Panama provides a very comfortable way to live abroad, in part because the country is far more developed than most visitors anticipate. The modernity of Panama and the clusters of skyscrapers that form Panama City’s skyline astound many visitors. All of the conveniences of a world-class city are within easy reach.
However, expats may still get a buck or two in a taxi across town, a couple of dollars for a haircut, or $40 for dinner for two with a bottle of wine at one of Panama City’s finest restaurants.
Many expats reside in what they consider to be the actual Panama outside of the city. Beautiful beaches abound, with the Atlantic Ocean on one side and the Pacific Ocean on the other, as well as rolling green tropical mountains, fertile farmlands, lush jungles, and little villages that welcome foreign visitors.
“The United States’ future was looking bleak,” Nancy Young says of the decisions that brought her and her family to Boquete. “My husband was planning to retire on beans and no benefits, which would be insufficient to support us. Here, our lives are so much better. We are healthier, happier, have a social life, and a variety of activities to participate in. Life has become richer and more full of wonderful events. Panamanians and their culture fascinate me.”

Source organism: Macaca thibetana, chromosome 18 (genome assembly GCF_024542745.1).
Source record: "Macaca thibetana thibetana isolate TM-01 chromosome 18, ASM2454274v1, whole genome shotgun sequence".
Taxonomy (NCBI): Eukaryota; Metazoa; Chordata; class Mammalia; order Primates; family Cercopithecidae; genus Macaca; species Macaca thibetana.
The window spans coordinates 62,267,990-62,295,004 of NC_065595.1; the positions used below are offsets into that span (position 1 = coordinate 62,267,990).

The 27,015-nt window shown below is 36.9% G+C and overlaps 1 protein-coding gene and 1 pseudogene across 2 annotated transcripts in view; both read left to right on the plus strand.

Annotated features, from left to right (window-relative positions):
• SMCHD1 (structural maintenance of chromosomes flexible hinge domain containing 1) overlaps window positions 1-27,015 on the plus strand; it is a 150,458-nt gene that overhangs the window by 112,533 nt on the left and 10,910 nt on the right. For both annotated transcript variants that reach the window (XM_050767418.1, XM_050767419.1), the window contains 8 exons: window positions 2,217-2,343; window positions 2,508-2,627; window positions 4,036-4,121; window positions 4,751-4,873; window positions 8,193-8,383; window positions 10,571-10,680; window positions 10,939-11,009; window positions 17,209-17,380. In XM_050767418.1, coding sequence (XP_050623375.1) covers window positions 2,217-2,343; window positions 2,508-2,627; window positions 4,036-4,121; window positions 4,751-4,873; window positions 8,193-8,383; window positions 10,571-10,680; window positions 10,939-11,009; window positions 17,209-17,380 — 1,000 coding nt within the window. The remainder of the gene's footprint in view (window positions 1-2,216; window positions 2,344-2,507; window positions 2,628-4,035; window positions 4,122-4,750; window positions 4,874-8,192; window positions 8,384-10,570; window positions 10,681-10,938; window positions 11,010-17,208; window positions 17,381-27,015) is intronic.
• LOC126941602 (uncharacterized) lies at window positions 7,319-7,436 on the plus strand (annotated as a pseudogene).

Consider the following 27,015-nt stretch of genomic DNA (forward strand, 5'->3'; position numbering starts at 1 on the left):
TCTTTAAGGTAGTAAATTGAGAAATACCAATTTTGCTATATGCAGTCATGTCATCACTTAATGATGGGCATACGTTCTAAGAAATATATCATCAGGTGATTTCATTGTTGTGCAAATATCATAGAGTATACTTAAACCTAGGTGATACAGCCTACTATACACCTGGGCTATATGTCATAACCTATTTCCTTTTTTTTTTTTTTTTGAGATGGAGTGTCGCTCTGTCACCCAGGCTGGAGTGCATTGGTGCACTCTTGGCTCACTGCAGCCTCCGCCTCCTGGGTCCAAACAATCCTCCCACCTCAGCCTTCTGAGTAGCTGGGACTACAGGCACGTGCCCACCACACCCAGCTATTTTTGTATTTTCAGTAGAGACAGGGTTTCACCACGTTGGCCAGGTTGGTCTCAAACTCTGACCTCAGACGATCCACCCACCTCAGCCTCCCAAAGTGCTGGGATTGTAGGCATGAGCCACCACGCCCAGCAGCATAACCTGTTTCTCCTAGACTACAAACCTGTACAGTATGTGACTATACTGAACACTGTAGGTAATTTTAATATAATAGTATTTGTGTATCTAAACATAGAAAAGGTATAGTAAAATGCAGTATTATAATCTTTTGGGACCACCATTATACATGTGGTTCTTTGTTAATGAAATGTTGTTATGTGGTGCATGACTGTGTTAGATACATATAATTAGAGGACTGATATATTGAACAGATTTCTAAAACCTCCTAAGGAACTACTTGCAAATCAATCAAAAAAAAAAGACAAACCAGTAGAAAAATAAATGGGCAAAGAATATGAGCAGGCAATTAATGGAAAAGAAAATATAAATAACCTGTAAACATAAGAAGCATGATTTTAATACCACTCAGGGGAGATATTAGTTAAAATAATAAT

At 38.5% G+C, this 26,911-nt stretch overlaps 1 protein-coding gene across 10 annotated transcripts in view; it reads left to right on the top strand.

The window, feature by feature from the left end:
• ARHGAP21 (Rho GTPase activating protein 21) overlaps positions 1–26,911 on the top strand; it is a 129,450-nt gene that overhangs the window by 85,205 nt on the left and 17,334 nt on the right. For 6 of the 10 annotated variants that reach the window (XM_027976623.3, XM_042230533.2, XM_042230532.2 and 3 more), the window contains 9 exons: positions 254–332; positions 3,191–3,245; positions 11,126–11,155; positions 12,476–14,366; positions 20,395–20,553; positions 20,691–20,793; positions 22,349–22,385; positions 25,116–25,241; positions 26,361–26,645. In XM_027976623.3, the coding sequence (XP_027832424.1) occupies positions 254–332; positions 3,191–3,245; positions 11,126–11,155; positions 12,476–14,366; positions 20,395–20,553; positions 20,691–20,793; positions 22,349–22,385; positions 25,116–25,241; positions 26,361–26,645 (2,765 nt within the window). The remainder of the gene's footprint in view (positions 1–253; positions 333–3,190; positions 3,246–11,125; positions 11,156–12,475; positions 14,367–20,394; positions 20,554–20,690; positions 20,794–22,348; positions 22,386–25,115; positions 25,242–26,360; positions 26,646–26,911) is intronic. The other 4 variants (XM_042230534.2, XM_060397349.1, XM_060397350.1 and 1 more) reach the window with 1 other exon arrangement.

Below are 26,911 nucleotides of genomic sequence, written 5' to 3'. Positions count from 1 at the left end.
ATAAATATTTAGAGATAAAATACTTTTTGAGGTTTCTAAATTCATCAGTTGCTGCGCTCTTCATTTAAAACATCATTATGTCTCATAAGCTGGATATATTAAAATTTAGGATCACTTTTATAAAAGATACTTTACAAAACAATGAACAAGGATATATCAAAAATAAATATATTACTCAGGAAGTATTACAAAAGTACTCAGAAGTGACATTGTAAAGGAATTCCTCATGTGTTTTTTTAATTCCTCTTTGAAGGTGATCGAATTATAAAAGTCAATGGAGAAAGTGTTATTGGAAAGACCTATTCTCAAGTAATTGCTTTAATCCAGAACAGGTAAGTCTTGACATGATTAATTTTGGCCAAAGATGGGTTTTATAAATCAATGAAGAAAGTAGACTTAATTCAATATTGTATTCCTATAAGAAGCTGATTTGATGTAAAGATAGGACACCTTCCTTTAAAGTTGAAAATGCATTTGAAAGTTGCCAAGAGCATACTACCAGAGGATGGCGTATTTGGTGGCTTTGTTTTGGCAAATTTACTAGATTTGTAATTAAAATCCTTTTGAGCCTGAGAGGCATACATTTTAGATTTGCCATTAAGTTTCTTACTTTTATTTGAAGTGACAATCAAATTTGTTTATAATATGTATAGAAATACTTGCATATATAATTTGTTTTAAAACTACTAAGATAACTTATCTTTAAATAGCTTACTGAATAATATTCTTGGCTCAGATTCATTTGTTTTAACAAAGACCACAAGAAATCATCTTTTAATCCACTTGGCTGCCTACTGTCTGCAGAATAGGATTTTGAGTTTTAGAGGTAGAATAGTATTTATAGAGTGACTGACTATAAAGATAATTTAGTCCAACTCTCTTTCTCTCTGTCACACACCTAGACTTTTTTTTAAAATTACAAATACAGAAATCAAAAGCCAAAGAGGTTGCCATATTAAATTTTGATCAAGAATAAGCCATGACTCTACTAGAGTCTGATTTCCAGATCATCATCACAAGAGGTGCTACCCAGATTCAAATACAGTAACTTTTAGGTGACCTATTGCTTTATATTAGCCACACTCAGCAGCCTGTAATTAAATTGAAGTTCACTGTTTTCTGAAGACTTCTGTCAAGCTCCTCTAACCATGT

In addition to these three most popular expat destinations, the editors of InternationalLiving.com have found two others that offer similar benefits but are still relatively unknown to expats.
Belize is a country in Central America.
Belize is a very affordable Caribbean location, and it has a lot to offer in terms of economic stability, a robust retiree program, and a lovely environment for those who enjoy the tropics. This Central American country offers a stunning coastline with some of the best sunbathing, swimming, snorkeling and diving, fishing, and sailing in the world.
Belize is also an English-speaking country. Belize could be the ideal destination for expats who want to relocate but don’t want to deal with the burden of learning a new language.